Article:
Yankee Magazine's March/April 2013 Issue— The Power of Place
Yankee Plus Dec 2015
TABLE OF CONTENTS
DUBLIN, New Hampshire (February 13, 2013)— Yankee Magazine’s March/April issue examines the power of place with feature stories about how land defines us. The theme continues through the entire issue with a reader hometown photo contest; a humorous look at New England’s mud season; and Edie Clark’s celebration for her 250-year old house.
“In New England— a region so compact, so woven with landscape and history and ancestry and tradition— the sense of place burrows more deeply than anywhere else,” says Yankee Magazine’s editor Mel Allen. “For editors, every issue is special in its own way, but some speak to us more than others. This is one of them.”
Inside Yankee’s March/April Issue
“Photo Contest” (p. 79): The winning submissions for Yankee’s first-ever reader photo contest capture the spirit of New England communities in all their whimsical, beautiful, and eclectic glory.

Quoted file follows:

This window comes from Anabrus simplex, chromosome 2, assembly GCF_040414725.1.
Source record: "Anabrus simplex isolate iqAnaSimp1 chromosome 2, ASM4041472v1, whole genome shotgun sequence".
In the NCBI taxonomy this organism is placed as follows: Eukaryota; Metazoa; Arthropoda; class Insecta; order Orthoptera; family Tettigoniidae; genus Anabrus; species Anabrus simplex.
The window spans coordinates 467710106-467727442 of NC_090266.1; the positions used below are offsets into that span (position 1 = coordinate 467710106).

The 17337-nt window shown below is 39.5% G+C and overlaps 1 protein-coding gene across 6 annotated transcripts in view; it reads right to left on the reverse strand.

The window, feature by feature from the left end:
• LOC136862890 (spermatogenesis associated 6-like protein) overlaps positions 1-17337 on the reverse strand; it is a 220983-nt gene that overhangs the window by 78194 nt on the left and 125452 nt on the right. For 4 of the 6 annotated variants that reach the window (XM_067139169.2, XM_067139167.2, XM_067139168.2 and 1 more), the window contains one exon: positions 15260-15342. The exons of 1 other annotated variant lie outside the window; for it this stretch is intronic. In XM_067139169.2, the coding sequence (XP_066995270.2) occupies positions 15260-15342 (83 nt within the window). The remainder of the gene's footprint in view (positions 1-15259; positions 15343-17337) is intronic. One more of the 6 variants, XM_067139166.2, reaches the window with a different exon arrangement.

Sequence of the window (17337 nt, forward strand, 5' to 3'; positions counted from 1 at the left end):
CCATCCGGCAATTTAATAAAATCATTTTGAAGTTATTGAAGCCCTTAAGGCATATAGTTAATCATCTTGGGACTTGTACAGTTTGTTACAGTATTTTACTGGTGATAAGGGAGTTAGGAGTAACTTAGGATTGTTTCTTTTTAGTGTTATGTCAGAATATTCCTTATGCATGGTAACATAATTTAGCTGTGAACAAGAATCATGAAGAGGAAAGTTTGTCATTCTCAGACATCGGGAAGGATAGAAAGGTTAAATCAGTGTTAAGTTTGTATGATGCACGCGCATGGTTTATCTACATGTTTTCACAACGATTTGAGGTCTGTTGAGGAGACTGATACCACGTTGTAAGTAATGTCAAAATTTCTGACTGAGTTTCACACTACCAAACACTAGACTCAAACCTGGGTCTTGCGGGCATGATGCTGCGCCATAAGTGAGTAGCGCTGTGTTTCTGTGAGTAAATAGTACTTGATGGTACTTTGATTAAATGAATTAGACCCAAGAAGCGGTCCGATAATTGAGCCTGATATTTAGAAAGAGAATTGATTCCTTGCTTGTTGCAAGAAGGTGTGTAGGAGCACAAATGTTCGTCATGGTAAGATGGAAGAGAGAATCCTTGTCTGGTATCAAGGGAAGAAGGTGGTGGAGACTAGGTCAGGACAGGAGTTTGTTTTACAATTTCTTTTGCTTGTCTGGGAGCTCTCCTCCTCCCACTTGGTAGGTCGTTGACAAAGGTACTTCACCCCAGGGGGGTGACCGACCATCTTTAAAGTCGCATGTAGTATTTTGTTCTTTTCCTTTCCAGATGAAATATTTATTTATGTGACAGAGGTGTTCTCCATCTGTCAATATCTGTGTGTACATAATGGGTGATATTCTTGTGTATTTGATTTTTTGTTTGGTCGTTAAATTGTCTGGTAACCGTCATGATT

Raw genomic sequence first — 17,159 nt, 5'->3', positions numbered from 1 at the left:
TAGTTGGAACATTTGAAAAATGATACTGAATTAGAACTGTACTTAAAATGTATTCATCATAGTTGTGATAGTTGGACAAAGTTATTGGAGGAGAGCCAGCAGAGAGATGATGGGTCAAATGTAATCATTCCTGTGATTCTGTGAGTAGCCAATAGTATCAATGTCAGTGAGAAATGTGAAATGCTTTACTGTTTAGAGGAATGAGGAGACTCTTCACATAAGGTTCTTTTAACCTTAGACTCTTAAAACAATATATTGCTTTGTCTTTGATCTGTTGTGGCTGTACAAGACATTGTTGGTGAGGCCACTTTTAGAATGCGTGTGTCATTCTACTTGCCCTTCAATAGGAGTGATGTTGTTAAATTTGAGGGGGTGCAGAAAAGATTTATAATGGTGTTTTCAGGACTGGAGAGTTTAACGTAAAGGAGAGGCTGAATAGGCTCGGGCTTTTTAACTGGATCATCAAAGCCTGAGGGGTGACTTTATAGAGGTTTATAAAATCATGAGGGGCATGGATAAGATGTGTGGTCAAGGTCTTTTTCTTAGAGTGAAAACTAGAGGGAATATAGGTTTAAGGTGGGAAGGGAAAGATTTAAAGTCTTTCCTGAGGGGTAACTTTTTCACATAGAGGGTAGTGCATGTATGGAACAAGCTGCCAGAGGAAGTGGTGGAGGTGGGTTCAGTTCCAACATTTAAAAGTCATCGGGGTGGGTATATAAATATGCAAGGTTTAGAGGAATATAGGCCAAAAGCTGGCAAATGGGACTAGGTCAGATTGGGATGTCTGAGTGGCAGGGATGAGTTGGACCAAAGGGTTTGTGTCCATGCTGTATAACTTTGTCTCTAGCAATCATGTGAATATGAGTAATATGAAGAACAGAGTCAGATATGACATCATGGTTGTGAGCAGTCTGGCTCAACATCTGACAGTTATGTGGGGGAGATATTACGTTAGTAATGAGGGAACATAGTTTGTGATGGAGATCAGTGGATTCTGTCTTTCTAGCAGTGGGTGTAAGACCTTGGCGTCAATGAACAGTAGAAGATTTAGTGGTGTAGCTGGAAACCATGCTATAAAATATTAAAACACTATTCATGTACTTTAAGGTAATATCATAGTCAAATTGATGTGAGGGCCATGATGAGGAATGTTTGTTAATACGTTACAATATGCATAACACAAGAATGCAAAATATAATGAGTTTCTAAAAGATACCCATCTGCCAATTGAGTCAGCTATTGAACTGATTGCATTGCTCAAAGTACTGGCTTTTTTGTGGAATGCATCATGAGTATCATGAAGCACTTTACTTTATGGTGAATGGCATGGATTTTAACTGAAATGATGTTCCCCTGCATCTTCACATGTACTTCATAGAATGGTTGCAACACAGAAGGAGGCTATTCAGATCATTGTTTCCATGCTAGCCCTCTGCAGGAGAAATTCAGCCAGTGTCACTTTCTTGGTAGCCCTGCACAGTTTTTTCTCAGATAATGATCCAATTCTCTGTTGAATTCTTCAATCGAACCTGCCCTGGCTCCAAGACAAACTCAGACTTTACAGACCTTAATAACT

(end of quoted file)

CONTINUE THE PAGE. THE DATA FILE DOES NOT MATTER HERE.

“The Big Question”— interviewed by Ian Aldrich (p. 84): Longtime auctioneer LaGina Austin of Skinner, Inc. explains how she keeps the bids coming.
“The Power of Place: Where the Heart Rubs Against the Place”— by Julia Shipley (p. 86): In Cabot, Vermont, kids and adults contribute hand-drawn maps of their most treasured neighborhoods, hideaways, woods, and byways.
“The Power of Place: My Roots Are Deeper Than Your Pockets”— by Howard Mansfield (p. 92): In the midst of the controversial Northern Pass power-line project, an abiding love of the land they live on gives some courageous citizens the grit to defy the tide of development around them.
“The Power of Place: I Will Not Leave”— by Howard Mansfield (p. 102): Romaine Tenney vowed he would never abandon his family’s Vermont farm, which lay in the path of the future of Interstate 91.
“The Power of Place: A Promise Kept”— by Mel Allen (p. 18): John Calvin Kenneth Poore, who died in 1983, lived nearly every one of his 98 years on the Stewartstown, New Hampshire farm that his grandfather bought in the early 1830s. Through the Poore Family Foundation, his legacy— a farmstead that’s remained untouched since before the Civil War and includes a five-bedroom house without indoor plumbing, electricity, or running water— is now a living-history museum.
“Going the Distance”— by Ian Aldrich (p. 33): Four-time Boston marathon winner Bill Rodgers shares his running tips.
“Fenway’s Other Beloved Park”— by Aimee Seavey (p. 36): In the shadow of Boston’s skyscrapers, lush greenery reigns at the Fenway Victory Gardens.